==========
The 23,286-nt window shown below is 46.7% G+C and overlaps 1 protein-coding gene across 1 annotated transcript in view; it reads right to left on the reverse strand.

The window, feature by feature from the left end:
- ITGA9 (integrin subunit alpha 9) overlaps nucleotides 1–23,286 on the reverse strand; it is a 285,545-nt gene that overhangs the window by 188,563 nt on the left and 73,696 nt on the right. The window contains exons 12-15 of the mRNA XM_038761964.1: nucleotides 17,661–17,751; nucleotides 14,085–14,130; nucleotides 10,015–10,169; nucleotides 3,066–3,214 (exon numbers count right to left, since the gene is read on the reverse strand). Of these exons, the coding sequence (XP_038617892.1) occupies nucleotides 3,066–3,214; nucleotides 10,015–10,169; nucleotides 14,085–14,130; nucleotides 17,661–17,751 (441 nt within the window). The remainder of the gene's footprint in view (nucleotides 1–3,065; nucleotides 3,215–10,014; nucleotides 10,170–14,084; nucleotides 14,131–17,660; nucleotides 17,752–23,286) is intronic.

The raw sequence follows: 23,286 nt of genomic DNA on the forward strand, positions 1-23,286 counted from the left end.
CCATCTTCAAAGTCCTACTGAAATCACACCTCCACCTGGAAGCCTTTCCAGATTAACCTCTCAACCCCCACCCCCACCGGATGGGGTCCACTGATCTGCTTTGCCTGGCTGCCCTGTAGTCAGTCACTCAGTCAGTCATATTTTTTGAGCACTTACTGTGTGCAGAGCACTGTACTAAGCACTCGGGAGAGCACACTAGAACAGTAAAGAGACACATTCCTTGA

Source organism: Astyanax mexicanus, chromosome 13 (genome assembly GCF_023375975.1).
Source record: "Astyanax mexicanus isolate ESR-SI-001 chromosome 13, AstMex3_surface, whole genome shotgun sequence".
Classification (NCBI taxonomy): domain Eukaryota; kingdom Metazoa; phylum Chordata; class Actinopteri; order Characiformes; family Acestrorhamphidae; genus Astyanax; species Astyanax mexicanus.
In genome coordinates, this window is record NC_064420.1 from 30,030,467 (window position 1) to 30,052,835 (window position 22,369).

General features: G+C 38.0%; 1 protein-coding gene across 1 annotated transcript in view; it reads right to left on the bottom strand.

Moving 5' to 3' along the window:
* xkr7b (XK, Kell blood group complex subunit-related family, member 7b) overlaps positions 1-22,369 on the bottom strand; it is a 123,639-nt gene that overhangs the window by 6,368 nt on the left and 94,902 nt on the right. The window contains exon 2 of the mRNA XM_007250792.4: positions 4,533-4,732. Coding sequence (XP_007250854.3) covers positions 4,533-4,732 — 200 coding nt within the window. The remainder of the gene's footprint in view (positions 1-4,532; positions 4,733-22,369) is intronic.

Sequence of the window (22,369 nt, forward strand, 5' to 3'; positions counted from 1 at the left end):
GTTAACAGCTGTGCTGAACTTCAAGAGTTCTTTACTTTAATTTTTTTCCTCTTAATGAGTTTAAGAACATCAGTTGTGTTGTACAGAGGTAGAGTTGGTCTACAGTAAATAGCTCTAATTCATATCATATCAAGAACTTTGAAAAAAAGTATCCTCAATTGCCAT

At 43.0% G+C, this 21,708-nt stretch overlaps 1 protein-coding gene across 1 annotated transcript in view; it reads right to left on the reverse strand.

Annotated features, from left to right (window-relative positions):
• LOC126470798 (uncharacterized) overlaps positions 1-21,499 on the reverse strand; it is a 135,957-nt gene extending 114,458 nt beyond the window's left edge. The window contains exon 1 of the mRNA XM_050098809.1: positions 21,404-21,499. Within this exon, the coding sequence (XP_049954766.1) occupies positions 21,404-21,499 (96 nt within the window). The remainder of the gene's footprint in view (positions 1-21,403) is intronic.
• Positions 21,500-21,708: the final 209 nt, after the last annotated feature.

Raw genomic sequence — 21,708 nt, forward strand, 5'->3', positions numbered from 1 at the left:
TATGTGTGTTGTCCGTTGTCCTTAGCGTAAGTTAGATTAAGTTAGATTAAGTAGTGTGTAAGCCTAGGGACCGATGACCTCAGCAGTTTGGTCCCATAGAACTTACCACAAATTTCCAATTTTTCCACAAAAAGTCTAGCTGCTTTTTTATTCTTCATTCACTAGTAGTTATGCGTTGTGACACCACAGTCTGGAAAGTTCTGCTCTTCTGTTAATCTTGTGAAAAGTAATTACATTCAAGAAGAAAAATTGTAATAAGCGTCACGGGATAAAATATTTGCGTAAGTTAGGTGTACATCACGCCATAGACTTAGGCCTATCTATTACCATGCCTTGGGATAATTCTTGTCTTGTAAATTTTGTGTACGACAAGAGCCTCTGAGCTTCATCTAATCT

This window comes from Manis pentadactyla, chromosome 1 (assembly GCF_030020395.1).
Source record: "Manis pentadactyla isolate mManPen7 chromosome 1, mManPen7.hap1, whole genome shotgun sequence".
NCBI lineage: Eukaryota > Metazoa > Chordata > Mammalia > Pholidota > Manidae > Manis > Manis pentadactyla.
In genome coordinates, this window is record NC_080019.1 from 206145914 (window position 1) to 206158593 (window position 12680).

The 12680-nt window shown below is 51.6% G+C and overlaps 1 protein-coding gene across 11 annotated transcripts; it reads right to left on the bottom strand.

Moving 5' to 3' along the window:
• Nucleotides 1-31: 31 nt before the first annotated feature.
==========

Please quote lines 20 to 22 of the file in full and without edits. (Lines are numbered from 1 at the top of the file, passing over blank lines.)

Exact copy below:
TATGTGTGTTGTCCGTTGTCCTTAGCGTAAGTTAGATTAAGTTAGATTAAGTAGTGTGTAAGCCTAGGGACCGATGACCTCAGCAGTTTGGTCCCATAGAACTTACCACAAATTTCCAATTTTTCCACAAAAAGTCTAGCTGCTTTTTTATTCTTCATTCACTAGTAGTTATGCGTTGTGACACCACAGTCTGGAAAGTTCTGCTCTTCTGTTAATCTTGTGAAAAGTAATTACATTCAAGAAGAAAAATTGTAATAAGCGTCACGGGATAAAATATTTGCGTAAGTTAGGTGTACATCACGCCATAGACTTAGGCCTATCTATTACCATGCCTTGGGATAATTCTTGTCTTGTAAATTTTGTGTACGACAAGAGCCTCTGAGCTTCATCTAATCT

This window comes from Manis pentadactyla, chromosome 1 (assembly GCF_030020395.1).
Source record: "Manis pentadactyla isolate mManPen7 chromosome 1, mManPen7.hap1, whole genome shotgun sequence".